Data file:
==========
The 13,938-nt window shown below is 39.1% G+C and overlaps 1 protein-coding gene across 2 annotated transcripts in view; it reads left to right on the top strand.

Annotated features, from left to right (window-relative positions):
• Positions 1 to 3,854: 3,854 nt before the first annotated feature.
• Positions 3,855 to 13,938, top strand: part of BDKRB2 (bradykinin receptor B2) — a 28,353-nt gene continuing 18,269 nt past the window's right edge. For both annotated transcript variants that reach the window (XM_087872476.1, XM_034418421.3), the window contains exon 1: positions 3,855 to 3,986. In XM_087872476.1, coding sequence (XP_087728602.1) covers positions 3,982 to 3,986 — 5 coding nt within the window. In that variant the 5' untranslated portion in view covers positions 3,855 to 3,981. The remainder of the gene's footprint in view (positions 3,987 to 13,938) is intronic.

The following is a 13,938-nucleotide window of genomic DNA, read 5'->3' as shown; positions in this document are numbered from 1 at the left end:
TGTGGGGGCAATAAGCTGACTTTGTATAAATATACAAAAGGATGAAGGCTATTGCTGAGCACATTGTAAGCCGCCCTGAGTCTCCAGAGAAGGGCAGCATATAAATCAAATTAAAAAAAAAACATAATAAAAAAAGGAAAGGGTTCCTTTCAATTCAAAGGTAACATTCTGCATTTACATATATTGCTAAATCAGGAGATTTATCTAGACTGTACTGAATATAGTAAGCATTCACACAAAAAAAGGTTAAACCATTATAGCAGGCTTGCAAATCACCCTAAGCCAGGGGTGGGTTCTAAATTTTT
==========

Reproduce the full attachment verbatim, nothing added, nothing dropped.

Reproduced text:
The 13,938-nt window shown below is 39.1% G+C and overlaps 1 protein-coding gene across 2 annotated transcripts in view; it reads left to right on the top strand.

Annotated features, from left to right (window-relative positions):
• Positions 1 to 3,854: 3,854 nt before the first annotated feature.
• Positions 3,855 to 13,938, top strand: part of BDKRB2 (bradykinin receptor B2) — a 28,353-nt gene continuing 18,269 nt past the window's right edge. For both annotated transcript variants that reach the window (XM_087872476.1, XM_034418421.3), the window contains exon 1: positions 3,855 to 3,986. In XM_087872476.1, coding sequence (XP_087728602.1) covers positions 3,982 to 3,986 — 5 coding nt within the window. In that variant the 5' untranslated portion in view covers positions 3,855 to 3,981. The remainder of the gene's footprint in view (positions 3,987 to 13,938) is intronic.

The following is a 13,938-nucleotide window of genomic DNA, read 5'->3' as shown; positions in this document are numbered from 1 at the left end:
TGTGGGGGCAATAAGCTGACTTTGTATAAATATACAAAAGGATGAAGGCTATTGCTGAGCACATTGTAAGCCGCCCTGAGTCTCCAGAGAAGGGCAGCATATAAATCAAATTAAAAAAAAAACATAATAAAAAAAGGAAAGGGTTCCTTTCAATTCAAAGGTAACATTCTGCATTTACATATATTGCTAAATCAGGAGATTTATCTAGACTGTACTGAATATAGTAAGCATTCACACAAAAAAAGGTTAAACCATTATAGCAGGCTTGCAAATCACCCTAAGCCAGGGGTGGGTTCTAAATTTTT